THE lack of external expectations has made the journey towards a second world title attempt all the more enjoyable for Dennis Hogan.
Riding a six fight win-streak, including three consecutive wins over world rated opposition, the Brisbane-based Irishman has enjoyed a confident build-up in his latest world title attempt.
Speaking on an international media conference, Hogan (28-1-1, 7 KOs) recounts the road less travelled.
“It’s a dream of mine my whole life,” said Hogan.
“The last eight years I’ve just narrowed down and I’ve been doing everything possible to make this a reality. The last couple of years I’ve really gave everything.
“I’ve given my heart and soul in my training to make this a reality, and I do believe in a couple of weeks I will make that happen.”
“The hunger I have for this world championship belt is like nothing I’ve ever known before. When I’ve found narrowed in focused on something I really want, I can achieve anything, so I know I can achieve this and get the win.
“I have as good a team around me, we’re ticking all the boxes, and I have nothing but supreme confidence. It means the world to me and my family and my team to lift that belt for them and for myself.”
Despite the aura of invincibility that current surroundings reigning WBO light middleweight titleholder Jaime Munguia (32-0, 26 KOs), Hogan likes his chances.
“You know, every single fighter will do little things here and there that you can exploit,” he explained.
“I mean, even a fighter that doesn’t make many mistakes, there’s still a game plan you can work out to beat that fighter. So without saying too much about whatever holes Munguia may be making, we certainly have developed a game plan to be able to defeat his style.
“I’m always supremely confident in my ability, and the game plan we worked out after Smith has, we’ve been working on that since then.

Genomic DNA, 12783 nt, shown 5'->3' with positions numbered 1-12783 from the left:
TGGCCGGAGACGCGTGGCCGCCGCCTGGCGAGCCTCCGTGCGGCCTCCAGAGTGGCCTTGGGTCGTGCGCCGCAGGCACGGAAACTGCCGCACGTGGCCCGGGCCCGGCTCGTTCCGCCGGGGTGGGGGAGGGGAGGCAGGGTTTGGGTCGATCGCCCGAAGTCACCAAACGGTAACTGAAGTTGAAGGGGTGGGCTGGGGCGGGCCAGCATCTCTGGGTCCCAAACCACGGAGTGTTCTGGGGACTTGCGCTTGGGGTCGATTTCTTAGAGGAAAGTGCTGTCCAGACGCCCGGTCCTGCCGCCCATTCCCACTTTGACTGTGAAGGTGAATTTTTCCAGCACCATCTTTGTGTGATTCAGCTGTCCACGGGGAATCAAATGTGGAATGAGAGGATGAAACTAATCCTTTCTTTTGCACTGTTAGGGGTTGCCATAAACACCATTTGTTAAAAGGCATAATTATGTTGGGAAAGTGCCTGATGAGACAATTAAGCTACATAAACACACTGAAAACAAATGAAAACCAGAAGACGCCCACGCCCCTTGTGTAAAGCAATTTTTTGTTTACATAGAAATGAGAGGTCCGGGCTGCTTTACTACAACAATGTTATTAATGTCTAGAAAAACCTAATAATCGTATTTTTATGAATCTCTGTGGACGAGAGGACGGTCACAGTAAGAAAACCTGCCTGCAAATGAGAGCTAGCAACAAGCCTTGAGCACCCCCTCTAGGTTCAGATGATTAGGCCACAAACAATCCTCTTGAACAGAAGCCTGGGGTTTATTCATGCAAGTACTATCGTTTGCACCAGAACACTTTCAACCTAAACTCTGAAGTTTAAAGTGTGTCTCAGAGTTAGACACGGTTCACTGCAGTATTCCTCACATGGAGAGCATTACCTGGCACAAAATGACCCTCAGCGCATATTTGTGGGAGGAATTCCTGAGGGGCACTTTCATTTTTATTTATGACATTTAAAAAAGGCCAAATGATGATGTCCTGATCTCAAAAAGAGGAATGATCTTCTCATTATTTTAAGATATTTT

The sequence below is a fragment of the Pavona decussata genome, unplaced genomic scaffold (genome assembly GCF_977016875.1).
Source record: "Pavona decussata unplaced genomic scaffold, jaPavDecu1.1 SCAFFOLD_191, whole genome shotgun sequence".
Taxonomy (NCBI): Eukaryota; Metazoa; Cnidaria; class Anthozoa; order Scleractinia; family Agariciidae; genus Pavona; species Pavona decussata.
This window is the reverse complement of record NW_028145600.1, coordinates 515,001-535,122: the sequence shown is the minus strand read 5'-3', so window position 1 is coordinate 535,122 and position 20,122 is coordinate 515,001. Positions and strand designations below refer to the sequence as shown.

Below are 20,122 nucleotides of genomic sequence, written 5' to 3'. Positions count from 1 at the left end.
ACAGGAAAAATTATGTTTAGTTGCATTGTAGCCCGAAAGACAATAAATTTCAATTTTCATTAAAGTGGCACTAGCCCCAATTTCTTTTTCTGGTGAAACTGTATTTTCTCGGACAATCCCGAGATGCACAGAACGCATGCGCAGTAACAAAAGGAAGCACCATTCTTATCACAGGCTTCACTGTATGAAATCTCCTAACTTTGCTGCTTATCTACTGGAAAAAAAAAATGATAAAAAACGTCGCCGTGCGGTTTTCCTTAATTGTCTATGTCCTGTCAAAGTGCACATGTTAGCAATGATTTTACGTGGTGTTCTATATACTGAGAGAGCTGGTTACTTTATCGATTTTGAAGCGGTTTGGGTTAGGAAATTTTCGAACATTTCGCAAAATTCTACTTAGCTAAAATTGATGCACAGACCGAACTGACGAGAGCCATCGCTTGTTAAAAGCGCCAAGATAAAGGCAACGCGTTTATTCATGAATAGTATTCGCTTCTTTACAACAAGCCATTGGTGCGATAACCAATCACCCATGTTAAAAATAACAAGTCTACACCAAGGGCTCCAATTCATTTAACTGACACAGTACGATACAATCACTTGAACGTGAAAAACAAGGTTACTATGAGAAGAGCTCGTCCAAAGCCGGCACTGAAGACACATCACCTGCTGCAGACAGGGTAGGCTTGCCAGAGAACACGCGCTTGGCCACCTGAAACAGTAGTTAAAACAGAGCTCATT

“Everything that we’ve seen since correlates with that plan that we’ve made. I’ve been ticking the boxes in training and making sure I can execute that plan, and that’s why right now I’m supremely confident I’ll be world champion.”
Given the fast-rise and subsequent crowning of the Mexican firebrand, it’s understandable that the 22-year-old enters the fight as a firm favourite.
However, Munguia’s inexperience at world level and lack of overall grounding will work against him, according to Hogan.
“I’ve been the underdog a lot in my career,” he quipped.
“I understand where it’s at, and I know that. I understand that all the pressure will be on Munguia going back to México and having to fight there.
“You know, whatever way he deals with that, I don’t believe that that’s a major strength in my game plan anyway. My game plan is set, and I’m ready to do whatever it takes.
“But I am here to make an upset, and with that I have a lot of confidence. So I enjoy people asking who he’d like to fight next because when other names are being mentioned, they’re probably the names I’ll be fighting next.
“I will just get out there and be relaxed in that sense. But I will start hard and fast, also, but ultimately I will be relaxed.”
Pressure in many ways, makes of breaks fighters at the highest level.
And while Hogan is unable to predict the outcome of his latest world title challenge, the 34-year-old believes the hostile setting of the looming challenge will work in his favour.
“I know what it’s like to have that pressure, and whether or not Munguia can deal with that is all good,” he concluded.
“That’s not something that we’re relying on. But you know, it’s a big stadium. There’s a lot of people there, and it will be interesting to see what way that makes Munguia fight or what way it goes.
“But again, we’ve got all the boxes ticked.”
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